Brightsurf Science News & Current Events

April 19, 2016
Researcher receives NIH grant to develop new therapeutic agents for MS, cancer and sepsis
A leading scientist at FAU has received $540,250 from the National Cancer Institute of the National Institutes of Health to continue his groundbreaking research to develop new therapeutic agents for collagen-based diseases including multiple sclerosis, cancer and sepsis.

Is your home harming you? New research highlights deadly effects of indoor pollution
New research in the journal Science of the Total Environment has highlighted the dangerous effects of indoor pollution on human health, and has called for policies to ensure closer monitoring of air quality.

ARRS 2016 Annual Meeting highlights award-winning electronic exhibits
More than 500 electronic exhibits representing 13 radiology subspecialties are on display this week at the American Roentgen Ray Society Annual Meeting in Los Angeles.

New mathematical model challenges aggressive antibiotic treatments
Antibiotic resistance is one of the most challenging problems in modern medicine.

Breast cancer patients receiving Herceptin treatment should be monitored for heart damage at any age
Breast cancer patients undergoing treatment with trastuzumab-containing regimens should be monitored for heart damage regardless of age.

Study examines safety, immune response of candidate Ebola vaccines
In a study appearing in the April 19, 2016 issue of JAMA, Matthew D.

Chemistry consortium uses Titan supercomputer to understand actinides
A multi-institution team led by the University of Alabama's David Dixon is using Titan to understand actinide chemistry at the molecular level in hopes of designing methods to clean up contamination and safely store spent nuclear fuel.

Corporate sustainability should be core strategy, requires paths unique to each business
In an effort to qualify the process of investing in corporate sustainability, University of Missouri researchers examined two major international apparel brands, Nike and Adidas, to determine the paths taken to reach corporate sustainability.

Loneliness and isolation linked to heightened risk of heart disease/stroke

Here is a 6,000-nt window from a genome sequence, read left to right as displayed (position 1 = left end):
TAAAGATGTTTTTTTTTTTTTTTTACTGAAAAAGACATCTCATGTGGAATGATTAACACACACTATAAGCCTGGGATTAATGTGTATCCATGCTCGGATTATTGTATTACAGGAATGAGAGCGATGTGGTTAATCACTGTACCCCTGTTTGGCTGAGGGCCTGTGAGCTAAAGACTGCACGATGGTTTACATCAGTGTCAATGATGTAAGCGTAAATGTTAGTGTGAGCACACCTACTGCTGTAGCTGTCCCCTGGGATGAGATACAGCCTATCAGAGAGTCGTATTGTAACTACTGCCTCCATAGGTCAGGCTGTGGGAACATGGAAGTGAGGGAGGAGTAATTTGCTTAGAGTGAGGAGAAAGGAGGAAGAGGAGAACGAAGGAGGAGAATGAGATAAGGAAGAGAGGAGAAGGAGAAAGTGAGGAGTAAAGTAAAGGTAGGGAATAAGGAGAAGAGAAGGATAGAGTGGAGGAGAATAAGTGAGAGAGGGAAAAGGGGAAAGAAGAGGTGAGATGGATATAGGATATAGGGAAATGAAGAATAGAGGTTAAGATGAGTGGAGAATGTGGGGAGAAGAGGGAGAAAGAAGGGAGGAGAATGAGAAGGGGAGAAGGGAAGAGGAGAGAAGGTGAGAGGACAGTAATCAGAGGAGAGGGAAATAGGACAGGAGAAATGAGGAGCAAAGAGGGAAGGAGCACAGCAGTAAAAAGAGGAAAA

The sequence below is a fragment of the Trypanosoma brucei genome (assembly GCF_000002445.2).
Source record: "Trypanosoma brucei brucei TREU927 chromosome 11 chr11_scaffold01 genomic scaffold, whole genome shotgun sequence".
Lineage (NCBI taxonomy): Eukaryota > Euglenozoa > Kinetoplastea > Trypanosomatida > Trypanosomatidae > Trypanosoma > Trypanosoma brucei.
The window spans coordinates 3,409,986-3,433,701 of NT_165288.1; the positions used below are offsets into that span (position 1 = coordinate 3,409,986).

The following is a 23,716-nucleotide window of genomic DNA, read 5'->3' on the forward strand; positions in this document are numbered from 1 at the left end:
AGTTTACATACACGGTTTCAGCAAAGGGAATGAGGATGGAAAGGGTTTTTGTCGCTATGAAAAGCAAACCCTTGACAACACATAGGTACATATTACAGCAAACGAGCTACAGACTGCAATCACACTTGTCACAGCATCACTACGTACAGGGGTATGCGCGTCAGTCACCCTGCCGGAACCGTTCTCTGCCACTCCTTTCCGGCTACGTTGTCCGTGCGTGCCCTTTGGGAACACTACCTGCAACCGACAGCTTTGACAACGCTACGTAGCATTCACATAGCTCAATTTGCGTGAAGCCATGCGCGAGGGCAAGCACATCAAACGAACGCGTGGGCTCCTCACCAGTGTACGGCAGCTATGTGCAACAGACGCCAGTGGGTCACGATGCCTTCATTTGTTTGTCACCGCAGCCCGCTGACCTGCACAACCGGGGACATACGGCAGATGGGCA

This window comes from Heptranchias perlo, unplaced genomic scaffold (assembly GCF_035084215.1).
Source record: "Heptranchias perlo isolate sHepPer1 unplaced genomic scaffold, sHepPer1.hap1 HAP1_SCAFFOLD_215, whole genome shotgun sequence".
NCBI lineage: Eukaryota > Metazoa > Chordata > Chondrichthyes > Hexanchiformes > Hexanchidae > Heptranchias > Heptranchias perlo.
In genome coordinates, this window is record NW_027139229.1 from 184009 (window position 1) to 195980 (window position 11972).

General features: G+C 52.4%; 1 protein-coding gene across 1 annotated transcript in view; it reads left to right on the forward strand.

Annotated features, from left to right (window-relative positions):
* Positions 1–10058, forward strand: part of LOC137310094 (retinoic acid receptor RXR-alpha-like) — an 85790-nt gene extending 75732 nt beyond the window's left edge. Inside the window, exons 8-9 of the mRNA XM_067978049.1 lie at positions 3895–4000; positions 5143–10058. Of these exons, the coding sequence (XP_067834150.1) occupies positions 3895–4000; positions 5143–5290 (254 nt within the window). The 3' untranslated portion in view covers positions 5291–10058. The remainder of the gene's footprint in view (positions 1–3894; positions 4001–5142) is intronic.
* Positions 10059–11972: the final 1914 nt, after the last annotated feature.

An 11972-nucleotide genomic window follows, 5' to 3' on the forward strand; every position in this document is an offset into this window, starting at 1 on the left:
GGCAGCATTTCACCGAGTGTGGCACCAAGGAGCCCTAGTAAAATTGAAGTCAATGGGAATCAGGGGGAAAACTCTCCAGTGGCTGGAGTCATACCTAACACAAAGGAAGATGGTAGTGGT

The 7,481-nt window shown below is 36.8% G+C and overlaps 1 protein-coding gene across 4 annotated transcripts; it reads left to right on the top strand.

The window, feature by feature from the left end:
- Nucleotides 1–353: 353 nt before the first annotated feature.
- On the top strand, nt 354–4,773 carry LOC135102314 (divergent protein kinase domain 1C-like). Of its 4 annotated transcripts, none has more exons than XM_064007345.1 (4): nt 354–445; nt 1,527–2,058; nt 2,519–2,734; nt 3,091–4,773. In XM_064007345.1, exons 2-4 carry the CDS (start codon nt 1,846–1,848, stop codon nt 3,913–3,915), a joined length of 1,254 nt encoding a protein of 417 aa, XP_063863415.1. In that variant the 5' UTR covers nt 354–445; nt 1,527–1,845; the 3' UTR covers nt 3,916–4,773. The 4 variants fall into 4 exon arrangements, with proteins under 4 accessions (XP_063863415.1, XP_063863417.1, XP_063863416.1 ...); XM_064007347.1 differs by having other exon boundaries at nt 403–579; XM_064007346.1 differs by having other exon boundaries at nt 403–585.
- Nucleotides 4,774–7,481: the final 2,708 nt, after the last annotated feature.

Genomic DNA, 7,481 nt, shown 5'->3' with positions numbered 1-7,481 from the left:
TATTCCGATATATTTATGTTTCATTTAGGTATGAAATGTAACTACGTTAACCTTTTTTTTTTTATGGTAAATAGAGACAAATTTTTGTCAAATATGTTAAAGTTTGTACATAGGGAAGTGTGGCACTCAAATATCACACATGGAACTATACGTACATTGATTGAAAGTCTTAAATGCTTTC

Loneliness and social isolation are linked to around a 30 percent increased risk of having a stroke or developing coronary artery disease -- the two leading causes of illness and death in high income countries -- finds an analysis of the available evidence, published online in the journal Heart.

How a hedge fund's social network reacts to market swings
When an organization experiences stressful or unexpected news, does it use its social networks to reach out or to hunker down?

Rough childhoods have ripple effects for wild baboons
Numerous studies show that childhood trauma can have far-reaching effects on adult health; new research finds the same is true for wild baboons.

OU meteorology professor wins Young Investigator award
University of Oklahoma Professor Steven Cavallo is the recipient of the Office of Naval Research Young Investigator Program award for his commitment to the study of vortex dynamics.

McMaster researchers achieve a first by coaxing molecules into assembling themselves
In a McMaster University laboratory, chemistry researchers have managed to coax molecules known as tellurazole oxides into assembling themselves into cyclic structures -- a major advance in their field that creates a new and promising set of materials.

Low BMI and death after heart attack
Low body mass index increases risk mortality after acute myocardial infarction (AMI), even after adjustment for other health factors that affect body weight, according to a study this week in PLOS Medicine.

Immunotherapy is first to show survival benefit in head and neck cancer
The immunotherapy drug nivolumab has become the first to show a survival benefit in head and neck cancer, after a major international trial found that it was more effective than standard chemotherapy.

Endogenous oxidants: New methods for monitoring processes in the organism
Scientists from the German Cancer Research Center (DKFZ) have now developed two novel biological measuring systems that facilitate better analysis of disease-relevant changes in the oxidation state of cells.

Joint European research into the herpes virus
Fifteen Ph.D. students now have the opportunity to improve their skills via the EDGE project.

Australia's first facility built for nanoscience launched, world-leading
Leading scientific figures, pioneers and senior representatives including from Microsoft, US, are visiting Sydney for the launch of the Australian Institute for Nanoscale Science and Technology -- and the official opening of its headquarters -- the most advanced facility for nanoscience in the region, where design, fabrication and testing of devices can occur under one roof.

Seeing double: NASA missions measure solar flare from 2 spots in space